I'm a lucky man because of when my playing career took place. I was in the NHL from 1979 until 1986, which meant I got to see all those new buildings, but I also got to play in some of the classic older buildings right as the architecture of arenas was changing.
The new arenas are gorgeous. They're much more luxurious. But they're all the same. They all hold 20,000 people, they all have private boxes, the ice is exactly the same, the lighting is exactly the same, the concourses are exactly the same. There's no uniqueness -- Philly is L.A. is Chicago is Pittsburgh. They're all beautiful buildings, but they don't have the character and the uniqueness of the old ones.
That's why the old ones are the ones that really have a place in my heart. These are my five favorite legendary arenas of all time.
5. Detroit Olympia -- My first season was the last time the Red Wings played at the Olympia before moving to Joe Louis Arena. This was a place, like all the places on this list, that was so great because of its history. Gordie Howe skated there. Alex Delvecchio played there. Bill Gadsby played there. Terry Sawchuk played there. You were doing the same things those guys did. And it also had a lot of those old quirks you see in those great buildings. It was very small and the crowd hung over you in the stands, and the rink almost felt like it had an oval shape. Perhaps most interesting, players actually had to walk through the lobby from the dressing room to the ice surface right through the crowd that was buying their hot dogs. It was very entertaining and very intense to play there and great for someone who loves the history of hockey like I do.
4. Boston Garden -- This was one of the most unique buildings ever in the NHL. It wasn't fancy, it held less than 15,000 seats -- a lot of them obstructed -- and basically everything you shouldn't do when building an arena was done with this place. Concessions were hard to get to, the ice was famously very small, but all of those things made it great. And the fans -- the fans were so intense. The penalty boxes were beside the home team bench. The ice surface was so small it had almost no neutral zone, and as a result the game was always physical no matter what happened. You were bound to have scrapping and fighting, and the crowds in New England loved every minute of it. It was just an unbelievably unique and special place to play.
3. Montreal Forum -- I'd love to put this building lower because I grew up rooting for the Toronto Maple Leafs, but I can't do that. I had a lot of great memories playing in Montreal, and no matter who you played when you faced the Canadiens, you were facing someone great. You were playing Larry Robinson or Bob Gainey or any other member of those great Canadiens teams from the late 1970s, and the history and tradition of the Forum was just everywhere. The fans were right on top of you in the Forum, which is something new buildings just can't capture because they're so big. This was the type of building where the fans sitting behind you could reach out and grab you if they wanted because it was so small. Playing in the Montreal Forum was like playing in old Yankee Stadium or Lambeau Field. When you add in the history and the teams that played in this building, it's just impossible to keep off the list.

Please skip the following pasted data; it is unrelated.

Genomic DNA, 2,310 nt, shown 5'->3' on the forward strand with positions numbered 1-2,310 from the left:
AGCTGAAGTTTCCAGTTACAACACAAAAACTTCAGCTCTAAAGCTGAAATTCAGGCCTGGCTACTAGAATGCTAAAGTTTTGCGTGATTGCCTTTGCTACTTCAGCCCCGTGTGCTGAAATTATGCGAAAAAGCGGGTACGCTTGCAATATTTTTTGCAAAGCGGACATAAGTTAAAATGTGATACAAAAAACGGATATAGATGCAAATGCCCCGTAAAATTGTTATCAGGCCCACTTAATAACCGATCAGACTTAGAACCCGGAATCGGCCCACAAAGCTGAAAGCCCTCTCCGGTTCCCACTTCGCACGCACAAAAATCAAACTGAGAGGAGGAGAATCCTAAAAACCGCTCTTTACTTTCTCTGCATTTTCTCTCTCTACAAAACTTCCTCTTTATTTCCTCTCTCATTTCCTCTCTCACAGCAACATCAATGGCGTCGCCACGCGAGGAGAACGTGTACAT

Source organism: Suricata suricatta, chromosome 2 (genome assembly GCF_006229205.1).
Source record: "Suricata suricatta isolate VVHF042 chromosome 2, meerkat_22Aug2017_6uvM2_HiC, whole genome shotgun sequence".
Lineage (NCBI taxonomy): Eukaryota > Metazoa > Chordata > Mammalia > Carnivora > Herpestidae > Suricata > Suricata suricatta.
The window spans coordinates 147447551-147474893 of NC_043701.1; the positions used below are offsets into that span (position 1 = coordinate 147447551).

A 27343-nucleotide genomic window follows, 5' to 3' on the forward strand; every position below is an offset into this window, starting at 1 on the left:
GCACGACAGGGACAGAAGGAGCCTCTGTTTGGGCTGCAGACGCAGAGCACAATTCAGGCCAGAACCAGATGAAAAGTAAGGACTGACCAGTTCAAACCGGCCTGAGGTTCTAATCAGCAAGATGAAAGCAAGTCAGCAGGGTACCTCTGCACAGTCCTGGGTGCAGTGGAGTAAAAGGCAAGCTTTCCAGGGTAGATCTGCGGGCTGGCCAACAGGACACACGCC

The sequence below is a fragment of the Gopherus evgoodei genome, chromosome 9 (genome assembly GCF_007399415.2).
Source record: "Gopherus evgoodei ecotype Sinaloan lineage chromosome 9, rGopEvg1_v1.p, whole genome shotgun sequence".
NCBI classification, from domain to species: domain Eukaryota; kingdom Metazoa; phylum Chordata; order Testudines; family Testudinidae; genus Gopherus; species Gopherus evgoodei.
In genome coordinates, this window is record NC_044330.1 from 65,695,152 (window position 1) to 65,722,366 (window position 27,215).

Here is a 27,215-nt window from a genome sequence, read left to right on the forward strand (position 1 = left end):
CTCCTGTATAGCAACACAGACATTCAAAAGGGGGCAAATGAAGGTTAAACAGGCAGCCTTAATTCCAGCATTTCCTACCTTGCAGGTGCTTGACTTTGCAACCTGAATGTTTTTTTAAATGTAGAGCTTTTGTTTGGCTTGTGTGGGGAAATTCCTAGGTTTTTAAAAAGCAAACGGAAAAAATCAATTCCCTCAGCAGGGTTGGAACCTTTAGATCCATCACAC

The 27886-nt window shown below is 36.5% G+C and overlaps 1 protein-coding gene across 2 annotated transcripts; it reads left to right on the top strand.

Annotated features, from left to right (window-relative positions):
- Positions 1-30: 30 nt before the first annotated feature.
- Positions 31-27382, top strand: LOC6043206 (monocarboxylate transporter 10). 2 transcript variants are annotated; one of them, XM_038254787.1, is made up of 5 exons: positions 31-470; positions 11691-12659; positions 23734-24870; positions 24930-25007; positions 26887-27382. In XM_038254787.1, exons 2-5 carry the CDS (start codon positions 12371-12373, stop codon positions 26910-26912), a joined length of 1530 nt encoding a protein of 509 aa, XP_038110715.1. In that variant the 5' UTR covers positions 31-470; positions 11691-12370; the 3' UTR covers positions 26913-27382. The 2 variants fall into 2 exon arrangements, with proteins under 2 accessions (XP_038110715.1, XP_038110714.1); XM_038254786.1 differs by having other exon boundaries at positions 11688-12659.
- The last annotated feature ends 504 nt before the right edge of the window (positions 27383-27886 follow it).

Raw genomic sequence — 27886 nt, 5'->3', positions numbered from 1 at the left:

2. Maple Leaf Gardens -- I grew up a Maple Leafs fan. I watched them growing up in Saskatchewan and the first time I played in Maple Leaf Gardens I played as a member of the Winnipeg Jets. But I'd seen that building so many times. I had seen the gondola, the different-colored seats, the way they were disproportionately arranged with so many at one end, and the two teams' benches that were basically in the seating area. This was another old unique building with great crowds and great quirks, like the two teams entering from the same area. It was just a great, great building to play in. One of the greatest moments of my life was that first night I put on the Toronto Maple Leafs jersey and stood for the national anthem in Toronto.
1. Chicago Stadium -- I just love this building. It was pretty big for its time, holding over 16,000 people, but the wildest thing about it was that the dressing rooms were in the basement and you had to walk upstairs to get to the ice. I remember watching on TV as a kid and seeing those guys walk up the stairs. I always laughed at it. Then you finally get there yourself and it's just an amazing place to play. The ice surface was tiny, the fans were right on top of you and they were as loud as can be. You had to be ready to play in Chicago Stadium. It was a great atmosphere, and when I played they still had great teams that were fighting for the Stanley Cup and making the playoffs every year. It had an incredible atmosphere and was just an incredible place, and you knew it from the moment you walked up those stairs and stepped on the ice.